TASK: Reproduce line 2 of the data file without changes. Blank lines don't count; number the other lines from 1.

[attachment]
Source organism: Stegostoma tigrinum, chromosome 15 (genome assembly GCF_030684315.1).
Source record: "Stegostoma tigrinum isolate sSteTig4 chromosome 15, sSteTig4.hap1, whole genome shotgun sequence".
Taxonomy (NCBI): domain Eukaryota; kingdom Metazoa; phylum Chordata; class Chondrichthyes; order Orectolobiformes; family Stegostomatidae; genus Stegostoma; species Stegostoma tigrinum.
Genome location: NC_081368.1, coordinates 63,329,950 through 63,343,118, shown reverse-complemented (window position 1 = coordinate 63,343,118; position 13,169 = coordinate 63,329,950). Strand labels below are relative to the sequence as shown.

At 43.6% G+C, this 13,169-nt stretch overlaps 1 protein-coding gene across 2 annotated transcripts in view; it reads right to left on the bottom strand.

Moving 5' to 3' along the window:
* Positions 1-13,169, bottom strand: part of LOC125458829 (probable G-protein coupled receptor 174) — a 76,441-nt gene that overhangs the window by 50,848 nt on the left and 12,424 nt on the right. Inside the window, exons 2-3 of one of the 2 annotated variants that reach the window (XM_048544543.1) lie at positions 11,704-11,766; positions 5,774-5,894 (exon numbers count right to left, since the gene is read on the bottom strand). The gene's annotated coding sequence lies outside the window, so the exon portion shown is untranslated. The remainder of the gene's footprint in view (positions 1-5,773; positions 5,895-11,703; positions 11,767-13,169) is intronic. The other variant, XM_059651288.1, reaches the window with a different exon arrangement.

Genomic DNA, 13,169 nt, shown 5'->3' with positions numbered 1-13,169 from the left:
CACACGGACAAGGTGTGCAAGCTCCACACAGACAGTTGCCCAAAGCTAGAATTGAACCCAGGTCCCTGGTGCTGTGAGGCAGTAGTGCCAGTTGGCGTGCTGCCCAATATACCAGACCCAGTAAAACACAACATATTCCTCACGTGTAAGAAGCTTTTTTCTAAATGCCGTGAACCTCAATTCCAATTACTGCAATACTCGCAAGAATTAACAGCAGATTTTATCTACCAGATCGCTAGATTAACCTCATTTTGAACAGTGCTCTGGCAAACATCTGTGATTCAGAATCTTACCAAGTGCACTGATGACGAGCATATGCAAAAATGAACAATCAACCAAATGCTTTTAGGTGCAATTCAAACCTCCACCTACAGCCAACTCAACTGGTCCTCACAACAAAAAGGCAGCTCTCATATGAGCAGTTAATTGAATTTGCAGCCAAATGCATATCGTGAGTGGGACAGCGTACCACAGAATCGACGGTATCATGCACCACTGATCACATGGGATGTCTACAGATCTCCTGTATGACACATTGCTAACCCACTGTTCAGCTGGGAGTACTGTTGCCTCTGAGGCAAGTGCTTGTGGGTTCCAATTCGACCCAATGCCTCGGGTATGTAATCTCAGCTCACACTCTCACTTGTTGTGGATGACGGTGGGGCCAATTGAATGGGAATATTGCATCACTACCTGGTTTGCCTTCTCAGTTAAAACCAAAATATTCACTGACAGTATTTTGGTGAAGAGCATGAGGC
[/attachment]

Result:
Source record: "Stegostoma tigrinum isolate sSteTig4 chromosome 15, sSteTig4.hap1, whole genome shotgun sequence".